138  Non Smiley Smile Stuff / General Music Discussion / Re: Rap on: January 02, 2021, 11:33:34 AM
R.I.P. MF Doom (1971-2020).
139  Non Smiley Smile Stuff / General Music Discussion / Re: Jazz on: December 31, 2020, 05:39:41 PM
Just got word that Eugene Wright, 97, last surviving member of the “classic” Dave Brubeck Quartet, has joined his bandmates
and is making some heavenly odd time signature fun with them now.
RIP

Sad news, Lizzie, but a great age.

Be well in 2021.
140  Non Smiley Smile Stuff / General Music Discussion / Re: Ambient Music--Mood before Melody on: December 25, 2020, 02:55:06 AM
Here's something I bumped into by sheer chance on YouTube last night. The blurb explains it well, and you might like to check out some of the often very imaginative comments. This dreamy album suits both the low-key Christmas mood this year and my own contemplative mood right now:

https://www.youtube.com/watch?v=34UutDrXV2Q

https://en.wikipedia.org/wiki/Haruomi_Hosono
141  Non Smiley Smile Stuff / General Music Discussion / Re: Your Favorite Non-BBs Christmas Album on: December 17, 2020, 04:29:13 PM
No, just love a variety of orchestral versions of the nutcracker

Valery Gergiev and the Mariinsky ballet is my go-to... but I have had to watch it 7 times in the last three weeks for my teaching job and I am definitely Nutcrackered out.  LOL

Really? My wife and I are huge Gergiev fans and have attended dozens of his concerts, including a goodly few with the Mariinsky Orchestra. While in St Petersburg last year we attended a performance at the Mariinsky Theatre of Prokofiev's opera Betrothal in a Monastery but Gergiev didn't conduct it. It was a fantastic experience all the same.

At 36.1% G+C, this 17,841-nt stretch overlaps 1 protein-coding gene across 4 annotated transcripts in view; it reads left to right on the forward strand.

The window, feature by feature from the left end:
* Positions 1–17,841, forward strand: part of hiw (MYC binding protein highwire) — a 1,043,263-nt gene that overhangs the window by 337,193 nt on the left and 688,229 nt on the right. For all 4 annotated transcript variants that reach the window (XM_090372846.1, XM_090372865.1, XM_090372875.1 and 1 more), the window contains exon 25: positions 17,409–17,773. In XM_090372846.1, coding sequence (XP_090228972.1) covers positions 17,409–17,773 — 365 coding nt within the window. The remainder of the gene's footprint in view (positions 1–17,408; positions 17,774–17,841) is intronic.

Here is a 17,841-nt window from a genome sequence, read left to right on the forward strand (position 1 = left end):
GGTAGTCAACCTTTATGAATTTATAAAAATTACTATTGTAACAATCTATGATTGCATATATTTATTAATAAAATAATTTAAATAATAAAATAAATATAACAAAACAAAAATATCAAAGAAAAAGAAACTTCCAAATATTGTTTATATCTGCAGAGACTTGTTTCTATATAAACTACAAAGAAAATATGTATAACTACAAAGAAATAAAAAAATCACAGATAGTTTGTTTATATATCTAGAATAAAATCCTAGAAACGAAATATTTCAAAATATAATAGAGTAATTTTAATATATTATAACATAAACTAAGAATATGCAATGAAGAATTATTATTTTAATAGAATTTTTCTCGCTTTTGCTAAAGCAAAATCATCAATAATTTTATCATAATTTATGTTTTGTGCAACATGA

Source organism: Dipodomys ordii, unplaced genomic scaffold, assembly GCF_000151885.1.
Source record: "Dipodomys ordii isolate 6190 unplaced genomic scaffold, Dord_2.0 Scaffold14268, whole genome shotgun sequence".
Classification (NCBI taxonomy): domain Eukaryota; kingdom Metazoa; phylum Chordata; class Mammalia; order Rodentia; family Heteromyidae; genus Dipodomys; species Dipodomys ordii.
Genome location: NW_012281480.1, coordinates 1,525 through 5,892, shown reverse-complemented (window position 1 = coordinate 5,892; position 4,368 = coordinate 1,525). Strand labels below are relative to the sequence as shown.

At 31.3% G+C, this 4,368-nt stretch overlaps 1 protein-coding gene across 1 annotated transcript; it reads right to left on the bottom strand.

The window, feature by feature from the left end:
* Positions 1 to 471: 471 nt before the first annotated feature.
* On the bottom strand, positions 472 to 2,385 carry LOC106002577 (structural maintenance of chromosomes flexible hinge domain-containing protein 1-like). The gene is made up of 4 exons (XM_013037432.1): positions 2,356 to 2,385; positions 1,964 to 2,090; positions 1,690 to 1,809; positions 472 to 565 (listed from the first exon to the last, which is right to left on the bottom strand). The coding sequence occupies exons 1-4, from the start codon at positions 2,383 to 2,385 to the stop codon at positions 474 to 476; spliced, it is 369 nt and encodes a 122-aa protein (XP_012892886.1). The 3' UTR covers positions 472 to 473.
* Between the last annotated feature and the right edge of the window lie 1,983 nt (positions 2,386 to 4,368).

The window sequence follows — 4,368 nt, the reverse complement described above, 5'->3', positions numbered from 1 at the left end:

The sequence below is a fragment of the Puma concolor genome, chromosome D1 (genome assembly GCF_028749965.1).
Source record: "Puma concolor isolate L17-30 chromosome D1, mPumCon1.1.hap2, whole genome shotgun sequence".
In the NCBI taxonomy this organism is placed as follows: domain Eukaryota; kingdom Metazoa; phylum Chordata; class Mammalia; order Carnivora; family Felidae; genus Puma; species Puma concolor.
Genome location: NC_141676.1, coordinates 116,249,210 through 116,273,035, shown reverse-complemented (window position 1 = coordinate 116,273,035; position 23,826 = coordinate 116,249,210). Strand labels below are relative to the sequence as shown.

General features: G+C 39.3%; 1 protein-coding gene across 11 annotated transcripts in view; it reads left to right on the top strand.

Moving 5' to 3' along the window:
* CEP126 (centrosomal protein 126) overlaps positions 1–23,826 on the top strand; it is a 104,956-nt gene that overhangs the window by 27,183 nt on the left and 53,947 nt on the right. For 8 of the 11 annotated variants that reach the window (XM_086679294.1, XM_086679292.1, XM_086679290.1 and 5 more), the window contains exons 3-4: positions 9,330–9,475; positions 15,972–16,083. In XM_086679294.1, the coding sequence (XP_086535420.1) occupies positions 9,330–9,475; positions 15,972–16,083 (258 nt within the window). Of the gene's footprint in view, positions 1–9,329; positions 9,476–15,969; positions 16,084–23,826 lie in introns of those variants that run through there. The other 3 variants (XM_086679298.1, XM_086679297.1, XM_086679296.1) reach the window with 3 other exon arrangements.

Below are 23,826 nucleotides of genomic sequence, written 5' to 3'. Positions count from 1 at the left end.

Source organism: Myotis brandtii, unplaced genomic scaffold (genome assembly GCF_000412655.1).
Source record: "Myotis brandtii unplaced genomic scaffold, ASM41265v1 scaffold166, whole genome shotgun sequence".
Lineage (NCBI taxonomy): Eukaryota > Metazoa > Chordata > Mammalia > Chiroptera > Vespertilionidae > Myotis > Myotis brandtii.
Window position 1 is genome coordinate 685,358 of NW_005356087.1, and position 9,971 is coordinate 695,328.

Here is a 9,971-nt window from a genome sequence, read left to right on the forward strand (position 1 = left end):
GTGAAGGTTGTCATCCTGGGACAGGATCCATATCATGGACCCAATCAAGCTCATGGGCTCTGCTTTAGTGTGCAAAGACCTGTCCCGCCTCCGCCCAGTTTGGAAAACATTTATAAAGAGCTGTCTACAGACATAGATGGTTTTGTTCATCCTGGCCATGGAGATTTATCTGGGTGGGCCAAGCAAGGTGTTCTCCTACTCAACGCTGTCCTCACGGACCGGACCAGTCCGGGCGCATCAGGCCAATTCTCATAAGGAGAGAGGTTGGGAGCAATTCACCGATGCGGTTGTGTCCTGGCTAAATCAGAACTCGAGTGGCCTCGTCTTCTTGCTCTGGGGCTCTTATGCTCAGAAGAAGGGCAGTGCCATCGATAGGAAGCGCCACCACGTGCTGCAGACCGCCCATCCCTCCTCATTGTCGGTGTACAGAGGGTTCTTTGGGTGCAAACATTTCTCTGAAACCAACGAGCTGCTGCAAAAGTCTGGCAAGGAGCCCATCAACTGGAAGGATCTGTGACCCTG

142  Non Smiley Smile Stuff / General Music Discussion / Re: Your Favorite Non-BBs Christmas Album on: December 17, 2020, 01:12:46 PM
Not a Christmas album and don’t know if it was ever recorded on a record, but I just heard online The Monkees singing Riu Chiu.
A cappella. Excellent blend.
The folk group I was in sang this song, same arrangement, every Christmas season. I believe it was popular in folk music circles back in the 60s.

Thanks for the heads up, Lizzie. According to Wikipedia:

"In 1967, the Monkees performed the song live on a Christmas episode of their TV series entitled 'The Monkees' Christmas Show'. A studio version was released on subsequent compilation albums (and later on the 2018 album Christmas Party.) It is likely the Monkees learned the song from their producer, Chip Douglas, who himself had performed it with his former band, the Modern Folk Quartet, on their 1964 album Changes."

This must be the studio version. Sounds great to me! 

https://www.youtube.com/watch?v=i_NQytR1zKk

https://en.wikipedia.org/wiki/R%C3%ADu_R%C3%ADu_Ch%C3%ADu
143  Non Smiley Smile Stuff / General Music Discussion / Re: Saddest songs on: December 13, 2020, 02:34:38 AM
Not technically a song but man is it sad! The Israelite judge Jephtha made a rash vow to God after defeating the Ammonites and had to sacrifice his daughter. This is the heart-breaking "Plorate filii Israel" (weep, you children of Israel), the final lament from Giacomo Carissimi's oratorio on the subject:

https://www.youtube.com/watch?v=2PLnla_I9gQ

http://www.jamescsliu.com/classical/Carissimi_Jephte.html

Beautiful and heartbreaking, indeed! And a very difficut paragraph in the Bible. Judges 11,29-40

EDIT: I'm constantly replaying this recording. Such incredible and beautiful music and performance. Thanks for the heads-up!

JK; I'm still not over what a beautiful and emotional piece of music this is! A while ago I found this live performances by the ensemble Vox Luminis. Maybe you like this:

https://www.youtube.com/watch?v=aEk9vLzCPBw

That's beautiful, Rocker. Ich danke dir sehr!

I've been checking out other things by Vox Luminis, most notably this album of music by Buxtehude:

https://www.youtube.com/playlist?list=OLAK5uy_kV38Xp-nuDliFaWbHUQrMQ8fiGHXML1-A